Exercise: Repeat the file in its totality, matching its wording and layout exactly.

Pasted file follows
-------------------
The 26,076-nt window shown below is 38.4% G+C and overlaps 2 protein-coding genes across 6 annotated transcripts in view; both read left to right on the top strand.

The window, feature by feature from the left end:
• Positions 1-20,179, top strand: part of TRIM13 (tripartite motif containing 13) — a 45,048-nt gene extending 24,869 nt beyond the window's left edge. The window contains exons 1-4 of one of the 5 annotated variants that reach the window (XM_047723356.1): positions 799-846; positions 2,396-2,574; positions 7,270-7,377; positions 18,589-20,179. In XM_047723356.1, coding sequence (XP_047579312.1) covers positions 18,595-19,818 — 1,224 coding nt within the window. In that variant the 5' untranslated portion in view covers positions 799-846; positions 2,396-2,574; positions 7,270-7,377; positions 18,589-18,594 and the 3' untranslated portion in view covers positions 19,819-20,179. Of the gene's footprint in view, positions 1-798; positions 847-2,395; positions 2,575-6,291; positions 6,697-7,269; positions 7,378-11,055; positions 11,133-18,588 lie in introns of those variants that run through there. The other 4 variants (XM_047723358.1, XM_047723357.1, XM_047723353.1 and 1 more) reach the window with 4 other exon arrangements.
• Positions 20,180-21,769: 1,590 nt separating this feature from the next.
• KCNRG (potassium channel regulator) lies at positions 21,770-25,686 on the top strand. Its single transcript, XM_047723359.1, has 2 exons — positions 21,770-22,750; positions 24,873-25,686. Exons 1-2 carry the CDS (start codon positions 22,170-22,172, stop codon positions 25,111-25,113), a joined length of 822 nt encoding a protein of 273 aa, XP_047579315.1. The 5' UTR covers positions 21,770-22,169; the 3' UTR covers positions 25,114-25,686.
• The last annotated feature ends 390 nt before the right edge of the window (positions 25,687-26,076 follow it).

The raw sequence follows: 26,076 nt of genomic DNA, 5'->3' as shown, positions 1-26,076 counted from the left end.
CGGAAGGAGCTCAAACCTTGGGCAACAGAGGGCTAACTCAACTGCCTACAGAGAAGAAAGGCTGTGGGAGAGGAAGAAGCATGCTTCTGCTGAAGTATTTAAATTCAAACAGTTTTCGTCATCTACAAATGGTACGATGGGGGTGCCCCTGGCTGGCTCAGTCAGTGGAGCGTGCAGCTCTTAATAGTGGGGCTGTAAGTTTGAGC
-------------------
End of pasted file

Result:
The 26,076-nt window shown below is 38.4% G+C and overlaps 2 protein-coding genes across 6 annotated transcripts in view; both read left to right on the top strand.

The window, feature by feature from the left end:
• Positions 1-20,179, top strand: part of TRIM13 (tripartite motif containing 13) — a 45,048-nt gene extending 24,869 nt beyond the window's left edge. The window contains exons 1-4 of one of the 5 annotated variants that reach the window (XM_047723356.1): positions 799-846; positions 2,396-2,574; positions 7,270-7,377; positions 18,589-20,179. In XM_047723356.1, coding sequence (XP_047579312.1) covers positions 18,595-19,818 — 1,224 coding nt within the window. In that variant the 5' untranslated portion in view covers positions 799-846; positions 2,396-2,574; positions 7,270-7,377; positions 18,589-18,594 and the 3' untranslated portion in view covers positions 19,819-20,179. Of the gene's footprint in view, positions 1-798; positions 847-2,395; positions 2,575-6,291; positions 6,697-7,269; positions 7,378-11,055; positions 11,133-18,588 lie in introns of those variants that run through there. The other 4 variants (XM_047723358.1, XM_047723357.1, XM_047723353.1 and 1 more) reach the window with 4 other exon arrangements.
• Positions 20,180-21,769: 1,590 nt separating this feature from the next.
• KCNRG (potassium channel regulator) lies at positions 21,770-25,686 on the top strand. Its single transcript, XM_047723359.1, has 2 exons — positions 21,770-22,750; positions 24,873-25,686. Exons 1-2 carry the CDS (start codon positions 22,170-22,172, stop codon positions 25,111-25,113), a joined length of 822 nt encoding a protein of 273 aa, XP_047579315.1. The 5' UTR covers positions 21,770-22,169; the 3' UTR covers positions 25,114-25,686.
• The last annotated feature ends 390 nt before the right edge of the window (positions 25,687-26,076 follow it).

The raw sequence follows: 26,076 nt of genomic DNA, 5'->3' as shown, positions 1-26,076 counted from the left end.
CGGAAGGAGCTCAAACCTTGGGCAACAGAGGGCTAACTCAACTGCCTACAGAGAAGAAAGGCTGTGGGAGAGGAAGAAGCATGCTTCTGCTGAAGTATTTAAATTCAAACAGTTTTCGTCATCTACAAATGGTACGATGGGGGTGCCCCTGGCTGGCTCAGTCAGTGGAGCGTGCAGCTCTTAATAGTGGGGCTGTAAGTTTGAGC